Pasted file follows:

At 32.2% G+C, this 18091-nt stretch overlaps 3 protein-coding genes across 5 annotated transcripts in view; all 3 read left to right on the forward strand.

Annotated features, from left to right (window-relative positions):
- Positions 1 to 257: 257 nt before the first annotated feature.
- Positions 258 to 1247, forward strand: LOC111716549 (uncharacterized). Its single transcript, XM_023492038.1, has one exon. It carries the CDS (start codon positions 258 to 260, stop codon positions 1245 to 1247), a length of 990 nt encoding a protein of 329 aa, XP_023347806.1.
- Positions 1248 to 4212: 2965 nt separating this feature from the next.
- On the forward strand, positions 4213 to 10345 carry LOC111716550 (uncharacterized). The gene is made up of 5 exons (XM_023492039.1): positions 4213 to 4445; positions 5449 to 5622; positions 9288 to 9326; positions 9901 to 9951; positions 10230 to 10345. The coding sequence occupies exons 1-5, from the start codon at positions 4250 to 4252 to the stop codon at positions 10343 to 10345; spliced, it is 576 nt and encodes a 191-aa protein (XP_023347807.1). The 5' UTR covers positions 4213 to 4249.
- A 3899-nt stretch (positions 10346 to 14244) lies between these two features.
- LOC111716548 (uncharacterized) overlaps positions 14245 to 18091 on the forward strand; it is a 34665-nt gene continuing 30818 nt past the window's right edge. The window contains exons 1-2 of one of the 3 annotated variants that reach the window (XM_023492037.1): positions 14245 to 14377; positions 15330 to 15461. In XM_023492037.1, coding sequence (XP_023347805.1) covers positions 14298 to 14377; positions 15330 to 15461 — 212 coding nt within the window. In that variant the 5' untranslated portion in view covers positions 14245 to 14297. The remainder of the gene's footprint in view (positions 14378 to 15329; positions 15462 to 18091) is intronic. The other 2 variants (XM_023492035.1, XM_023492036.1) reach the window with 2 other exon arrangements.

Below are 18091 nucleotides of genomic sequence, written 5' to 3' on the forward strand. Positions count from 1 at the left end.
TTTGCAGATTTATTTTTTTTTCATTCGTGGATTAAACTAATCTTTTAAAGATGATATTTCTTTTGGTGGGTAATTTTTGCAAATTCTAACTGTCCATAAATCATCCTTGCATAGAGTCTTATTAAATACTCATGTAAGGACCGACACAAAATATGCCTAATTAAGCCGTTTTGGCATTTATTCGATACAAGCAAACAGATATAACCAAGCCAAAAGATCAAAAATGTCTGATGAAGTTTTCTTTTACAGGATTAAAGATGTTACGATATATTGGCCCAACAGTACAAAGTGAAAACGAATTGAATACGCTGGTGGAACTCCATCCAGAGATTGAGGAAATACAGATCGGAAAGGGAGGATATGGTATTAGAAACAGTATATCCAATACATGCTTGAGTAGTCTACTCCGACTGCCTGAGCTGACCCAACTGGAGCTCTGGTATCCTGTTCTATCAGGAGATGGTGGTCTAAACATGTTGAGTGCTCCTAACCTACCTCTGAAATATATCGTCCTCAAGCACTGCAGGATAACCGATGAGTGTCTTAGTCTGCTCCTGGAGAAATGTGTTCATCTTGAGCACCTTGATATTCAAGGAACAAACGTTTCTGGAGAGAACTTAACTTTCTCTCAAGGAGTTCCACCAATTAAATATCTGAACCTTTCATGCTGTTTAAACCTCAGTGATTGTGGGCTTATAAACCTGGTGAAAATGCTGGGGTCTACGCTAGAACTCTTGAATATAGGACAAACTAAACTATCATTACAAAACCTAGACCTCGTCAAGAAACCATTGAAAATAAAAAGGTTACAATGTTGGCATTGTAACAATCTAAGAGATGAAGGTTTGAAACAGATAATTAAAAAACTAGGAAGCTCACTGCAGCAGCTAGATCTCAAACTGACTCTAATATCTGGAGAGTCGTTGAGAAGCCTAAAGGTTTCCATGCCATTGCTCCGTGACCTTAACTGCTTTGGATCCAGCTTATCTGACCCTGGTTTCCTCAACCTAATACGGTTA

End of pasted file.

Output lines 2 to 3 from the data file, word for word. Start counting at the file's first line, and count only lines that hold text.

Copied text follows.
Annotated features, from left to right (window-relative positions):
- Positions 1 to 257: 257 nt before the first annotated feature.